Good relationships are precious beyond the scent of night blooming jasmine, and unless you pay close attention, they are as equally fleeting. Everyone benefits from forming, maintaining, and deepening those precious relationships that are worth sustaining for a lifetime. That takes training and practice and often the help of outside advice.
Carole, a colleague, taught me an invaluable lesson this morning when she came into my office.
“Alan, I have a problem.”
“Okay. Have a seat. What is it?”
“My old boss was always saying nice things to me, like “Good work,” or “I value your contribution to the office.” That felt good and I was encouraged. I went out of my way to help everyone, which is something I like to do anyway.
“Sounds good. I work for appreciation myself, probably more than anything else.”
“Well, Alan, my new boss is more demanding, and that’s fine, but in three months she has never given me a single word of encouragement or appreciation, though she has shared many words of criticism. That’s why I’m circulating my resume.”
Carole’s statement hit home with me for several reasons.
First, I was reminded of a line from a popular song, “you don’t know what you’ve got ‘til it’s gone,” because I know that this is something I am guilty of. While I respond positively to words of appreciation from others, I often fail to express my own appreciation back. I sometimes forget that everyone likes to be appreciated and yet this is an idea that we must take seriously. Or, as the song goes, you might find out too late that you should have appreciated someone more.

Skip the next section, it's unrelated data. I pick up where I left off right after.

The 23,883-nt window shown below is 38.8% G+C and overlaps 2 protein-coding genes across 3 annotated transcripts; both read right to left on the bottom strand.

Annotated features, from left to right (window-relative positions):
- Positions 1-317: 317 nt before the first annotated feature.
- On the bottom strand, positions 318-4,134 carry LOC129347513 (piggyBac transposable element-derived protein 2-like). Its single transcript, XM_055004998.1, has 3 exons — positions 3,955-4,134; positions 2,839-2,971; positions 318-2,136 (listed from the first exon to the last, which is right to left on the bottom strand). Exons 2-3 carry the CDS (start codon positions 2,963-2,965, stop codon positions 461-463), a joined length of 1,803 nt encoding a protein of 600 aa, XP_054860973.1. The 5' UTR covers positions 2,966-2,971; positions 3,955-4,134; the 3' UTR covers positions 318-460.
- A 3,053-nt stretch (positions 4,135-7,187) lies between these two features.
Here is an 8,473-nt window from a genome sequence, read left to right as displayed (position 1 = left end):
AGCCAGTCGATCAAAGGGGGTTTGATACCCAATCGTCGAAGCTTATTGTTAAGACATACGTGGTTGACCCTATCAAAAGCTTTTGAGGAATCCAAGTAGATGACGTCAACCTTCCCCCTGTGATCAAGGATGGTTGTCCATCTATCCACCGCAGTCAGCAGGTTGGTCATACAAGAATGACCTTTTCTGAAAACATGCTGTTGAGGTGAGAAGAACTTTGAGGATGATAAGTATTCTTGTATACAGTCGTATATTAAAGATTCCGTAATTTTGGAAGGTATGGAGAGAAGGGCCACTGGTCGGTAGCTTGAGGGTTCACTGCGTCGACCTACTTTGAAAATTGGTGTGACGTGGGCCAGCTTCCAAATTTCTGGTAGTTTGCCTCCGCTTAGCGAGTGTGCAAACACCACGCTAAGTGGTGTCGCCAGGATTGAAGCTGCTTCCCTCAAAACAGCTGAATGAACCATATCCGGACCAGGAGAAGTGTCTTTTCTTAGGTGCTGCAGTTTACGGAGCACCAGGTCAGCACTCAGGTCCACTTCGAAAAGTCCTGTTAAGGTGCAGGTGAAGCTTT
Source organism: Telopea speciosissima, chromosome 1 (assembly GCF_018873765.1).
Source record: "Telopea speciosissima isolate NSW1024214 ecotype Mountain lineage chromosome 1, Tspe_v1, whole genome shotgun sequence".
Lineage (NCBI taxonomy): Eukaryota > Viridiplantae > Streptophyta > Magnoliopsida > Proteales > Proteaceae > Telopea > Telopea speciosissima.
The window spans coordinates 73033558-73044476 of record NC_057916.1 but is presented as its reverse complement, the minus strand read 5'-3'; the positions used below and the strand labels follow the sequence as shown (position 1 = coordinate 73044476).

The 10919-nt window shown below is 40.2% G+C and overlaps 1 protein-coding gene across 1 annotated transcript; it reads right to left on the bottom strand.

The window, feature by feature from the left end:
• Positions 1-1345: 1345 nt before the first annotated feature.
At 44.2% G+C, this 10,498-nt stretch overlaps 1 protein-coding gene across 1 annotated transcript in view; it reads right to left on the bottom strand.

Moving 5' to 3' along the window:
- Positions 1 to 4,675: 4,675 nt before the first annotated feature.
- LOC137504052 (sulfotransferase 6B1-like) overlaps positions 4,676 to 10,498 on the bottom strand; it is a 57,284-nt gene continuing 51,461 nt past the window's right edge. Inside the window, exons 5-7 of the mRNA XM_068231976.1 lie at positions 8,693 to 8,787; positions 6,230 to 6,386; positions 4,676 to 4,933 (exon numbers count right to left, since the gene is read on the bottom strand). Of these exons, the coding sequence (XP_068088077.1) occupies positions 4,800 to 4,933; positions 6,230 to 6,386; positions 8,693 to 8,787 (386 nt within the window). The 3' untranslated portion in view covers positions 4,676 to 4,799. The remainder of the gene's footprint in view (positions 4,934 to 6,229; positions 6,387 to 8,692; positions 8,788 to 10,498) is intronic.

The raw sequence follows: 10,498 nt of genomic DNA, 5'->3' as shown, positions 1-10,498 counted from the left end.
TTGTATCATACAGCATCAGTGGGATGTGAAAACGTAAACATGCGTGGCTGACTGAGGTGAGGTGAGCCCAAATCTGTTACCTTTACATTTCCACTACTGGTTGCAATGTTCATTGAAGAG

Second, in the words of my friend Lou, a rare bookseller, “Once I make the sale I stop talking.” We’ve all had an argument with a spouse or friend, and when they responded positively, (maybe even went so far as to agree to change their behavior), we still pushed our victory over the cliff with one final: “and while we’re at it, there’s another thing I want you to change.”
Third, sometimes we don’t take turns as we should. I have a rule for myself that if a friend, colleague, or spouse tells me they are unhappy with me in some way then – today it is their turn. They can criticize me for as long as they like. They can talk about my shortcomings, and ask me to change. My turn to tell them that they are even worse than I am, or to exchange my promise to change for their promise to do something for me, will come tomorrow. By analogy – if I am standing in a line and you have asked to cut in front, it is not my turn to cut in front of you a few minutes later. I have to do it another day.
If you want to win the reward of a long and fulfilling relationship, whether in the work place, at school, or in your marriage, then you have to encourage the other as much as you can, and allow your colleague, friend, or spouse to win their share of disputes. I aim to have them win sixty percent or more.
And when victory is yours – either because they have agreed with you and have promised to change, or because you agreed with them and have promised to change or have apologized – then for the sake of your future together, just STOP. Say “Thank you. I appreciate that you were candid with me,” or “I appreciate you bringing this to my attention.”
For the sake of the future of your great relationship, stop when you are ahead, and suppress any impulse to “pile on.” Don’t snatch defeat from the jaws of victory.
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